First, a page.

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Recent Examples on the Web: Noun Throughout the Wednesday assault, there were signs of rage directed at journalists. Brittany Shammas, Anchorage Daily News, "Journalists were attacked, threatened and detained during the Capitol siege," 10 Jan. 2021 The conversations were public, easily observable, and egged on by the president, who often engaged with them directly, and whose political career has been defined by whipping up paranoia and rage on the internet. Kaitlyn Tiffany, The Atlantic, "Trump’s Tweets Were Never Just Tweets," 7 Jan. 2021 Trump’s rage is unlikely to go away when Jan. 21 arrives, either. Philip Elliott, Time, "Why Republican Lawmakers Are Dividing Into Two Camps Over Election Reality," 5 Jan. 2021 The other big part of the episode is about Robbie’s rage. Brian Moylan, Vulture, "Cobra Kai Recap: Tournament of Lies," 4 Jan. 2021 Clemson is somewhat new to the conversation, but the cheesy one-liners and arrogance ignited a rage to my core. Doug Lesmerises, cleveland, "Dabo Swinney is the villain that Jim Harbaugh should be: Ranking the coaches that annoy Ohio State fans the most," 30 Dec. 2020 The collective rage directed this year at the likes of Garcetti and his New York counterpart, de Blasio, stemmed at least in part from their aspirations to ascend the very office to which voters elected them. Jennifer Swann, The New Republic, "The Year When Everyone Bullied Their Mayor," 28 Dec. 2020 As the coronavirus pandemic was just beginning to rage in March, and stay-home orders were coming down from Whitmer, all Christine McCalebb wanted to do was relax in her yard with her family around a bonfire. Freep.com, "Free Press stories a driver of change in Michigan," 27 Dec. 2020 And so that rage felt much more internalized and much less prone to violence. Los Angeles Times, "‘Promising Young Woman’ isn’t asking for your approval. But it’ll keep you talking," 24 Dec. 2020 Recent Examples on the Web: Verb The president’s decision to sign the bill caps days of uncertainty and confusion in Washington as the coronavirus pandemic continued to rage in the U.S., with experts raising concerns about increasing hospitalizations in many parts of the country. Natalie Andrews, WSJ, "Trump Signs Covid-19 Aid Bill Averting Government Shutdown," 28 Dec. 2020 As the pandemic continued to rage on, Hernandez had a new business idea. Andrea Kramar, USA TODAY, "How this California small-business owner came up with creative ways to help community during pandemic," 14 Dec. 2020 Clashes in front of the Justice Center continued to rage as others slowly began to fan out deeper into downtown. Adam Ferrise, cleveland, "9 hours of violence: Peaceful protest on May 30 turned to chaos as police tried to keep up," 3 Dec. 2020 The pandemic continued to rage on and earlier this month, parts of the midwest started becoming overwhelmed with COVID-19 patients. Caitlin O'kane, CBS News, "New Orleans nurses return favor to Kansas City nurses who helped them during COVID-19 surge," 30 Nov. 2020 The debate over reopening schools has continued to rage along with the spread of COVID-19 around the U.S., with the CDC offering shifting guidance over the past few months. Billy Kobin, The Courier-Journal, "Private Louisville school will ignore Beshear's order on in-person classes, official says," 20 Nov. 2020 October marked the mass return of Texas high school athletics, even as COVID-19 continued to rage across the state. ExpressNews.com, "Express Briefing: Video of Schertz police using Taser on teen prompts investigation," 5 Nov. 2020 For people in the Middle East, his presidency is associated with the conflicts that began in Yemen, Libya and Syria, and continued to rage in Iraq during his tenure. Tamara Qiblawi, CNN, "What a Trump or a Biden win would mean for the Middle East," 1 Nov. 2020 The product was ready, and the pandemic was starting to rage. Neil Senturia, San Diego Union-Tribune, "The rise and fall of Quibi and what entrepreneurs can learn from its demise," 23 Nov. 2020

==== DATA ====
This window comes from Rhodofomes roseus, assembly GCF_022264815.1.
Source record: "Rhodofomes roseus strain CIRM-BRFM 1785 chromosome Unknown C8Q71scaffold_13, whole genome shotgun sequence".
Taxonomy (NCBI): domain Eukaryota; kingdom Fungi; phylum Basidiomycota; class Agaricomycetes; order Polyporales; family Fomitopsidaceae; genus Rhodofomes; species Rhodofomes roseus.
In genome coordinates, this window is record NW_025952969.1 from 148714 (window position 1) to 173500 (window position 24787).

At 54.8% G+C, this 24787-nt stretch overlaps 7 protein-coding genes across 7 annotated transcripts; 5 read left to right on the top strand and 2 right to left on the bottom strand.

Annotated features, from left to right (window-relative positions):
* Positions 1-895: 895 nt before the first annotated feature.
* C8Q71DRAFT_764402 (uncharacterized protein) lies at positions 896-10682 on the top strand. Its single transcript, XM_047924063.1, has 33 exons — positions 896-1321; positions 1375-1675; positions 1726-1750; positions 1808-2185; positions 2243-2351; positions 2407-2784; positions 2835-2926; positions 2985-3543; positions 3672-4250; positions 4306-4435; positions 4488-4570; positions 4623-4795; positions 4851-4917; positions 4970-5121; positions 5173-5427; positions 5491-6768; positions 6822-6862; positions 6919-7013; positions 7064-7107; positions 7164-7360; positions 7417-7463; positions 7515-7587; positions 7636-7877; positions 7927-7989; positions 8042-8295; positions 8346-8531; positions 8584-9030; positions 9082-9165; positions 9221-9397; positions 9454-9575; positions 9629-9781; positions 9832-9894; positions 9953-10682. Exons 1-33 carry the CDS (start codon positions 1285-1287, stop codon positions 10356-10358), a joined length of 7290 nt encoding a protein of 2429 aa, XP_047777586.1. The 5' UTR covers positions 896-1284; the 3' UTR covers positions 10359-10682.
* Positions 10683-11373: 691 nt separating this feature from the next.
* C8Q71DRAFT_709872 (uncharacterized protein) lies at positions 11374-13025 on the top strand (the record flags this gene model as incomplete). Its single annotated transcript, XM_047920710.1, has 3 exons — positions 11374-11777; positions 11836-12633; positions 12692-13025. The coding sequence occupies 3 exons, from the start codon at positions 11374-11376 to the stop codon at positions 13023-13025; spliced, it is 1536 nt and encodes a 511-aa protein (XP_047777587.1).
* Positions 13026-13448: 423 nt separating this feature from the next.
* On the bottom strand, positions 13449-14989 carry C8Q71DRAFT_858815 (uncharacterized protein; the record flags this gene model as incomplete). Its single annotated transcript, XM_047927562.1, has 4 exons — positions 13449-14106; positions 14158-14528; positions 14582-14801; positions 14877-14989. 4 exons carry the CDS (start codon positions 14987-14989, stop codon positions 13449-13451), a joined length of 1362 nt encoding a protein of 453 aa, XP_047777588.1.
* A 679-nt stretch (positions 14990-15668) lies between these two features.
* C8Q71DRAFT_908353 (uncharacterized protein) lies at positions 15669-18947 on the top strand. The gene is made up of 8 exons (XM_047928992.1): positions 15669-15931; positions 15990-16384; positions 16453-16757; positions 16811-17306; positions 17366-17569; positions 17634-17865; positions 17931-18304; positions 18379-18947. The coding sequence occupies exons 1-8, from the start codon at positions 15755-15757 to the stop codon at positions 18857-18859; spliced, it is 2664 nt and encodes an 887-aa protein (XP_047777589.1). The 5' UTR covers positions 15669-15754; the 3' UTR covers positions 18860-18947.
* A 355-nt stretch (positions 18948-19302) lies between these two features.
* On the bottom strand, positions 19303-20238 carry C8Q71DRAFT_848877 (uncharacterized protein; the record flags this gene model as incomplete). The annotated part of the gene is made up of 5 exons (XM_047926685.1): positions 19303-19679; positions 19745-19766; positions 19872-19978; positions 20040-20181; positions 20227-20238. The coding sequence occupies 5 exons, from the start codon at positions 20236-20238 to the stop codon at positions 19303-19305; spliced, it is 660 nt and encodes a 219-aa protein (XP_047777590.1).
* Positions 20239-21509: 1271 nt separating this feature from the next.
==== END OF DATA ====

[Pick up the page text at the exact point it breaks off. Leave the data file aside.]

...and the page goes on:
These example sentences are selected automatically from various online news sources to reflect current usage of the word 'rage.' Views expressed in the examples do not represent the opinion of Merriam-Webster or its editors. Send us feedback.

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First Known Use of rage

Noun

14th century, in the meaning defined at sense 1a

Verb

14th century, in the meaning defined at sense 1

History and Etymology for rage

Noun

Middle English, from Anglo-French, from Late Latin rabia, from Latin rabies rage, madness, from rabere to be mad; akin to Sanskrit rabhas violence

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Time Traveler for rage

Time Traveler

The first known use of rage was in the 14th century

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Statistics for rage

Last Updated

16 Jan 2021

Cite this Entry

“Rage.” Merriam-Webster.com Dictionary, Merriam-Webster, https://www.merriam-webster.com/dictionary/rage. Accessed 20 Jan. 2021.

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More Definitions for rage

rage

noun
How to pronounce rage (audio)

English Language Learners Definition of rage

 (Entry 1 of 2)

: a strong feeling of anger that is difficult to control
: a sudden expression of violent anger
: something that is suddenly very popular

rage

verb

English Language Learners Definition of rage (Entry 2 of 2)

: to talk in an extremely angry way : to shout loudly and angrily
: to happen or continue in a destructive, violent, or intense way

rage

noun
\ ˈrāj How to pronounce rage (audio) \

Kids Definition of rage

 (Entry 1 of 2)

1 : very strong and uncontrolled anger : fury I was filled with rage.
2 : a fit of anger The rude remark sent him into a rage.
3 : violent action (as of wind or sea)
4 : fad

rage

verb
raged; raging

Kids Definition of rage (Entry 2 of 2)

1 : to feel or show extreme or uncontrolled anger
2 : to continue out of control The fire raged for hours.

rage

noun
\ ˈrāj How to pronounce rage (audio) \

Medical Definition of rage

: violent and uncontrolled anger

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Comments on rage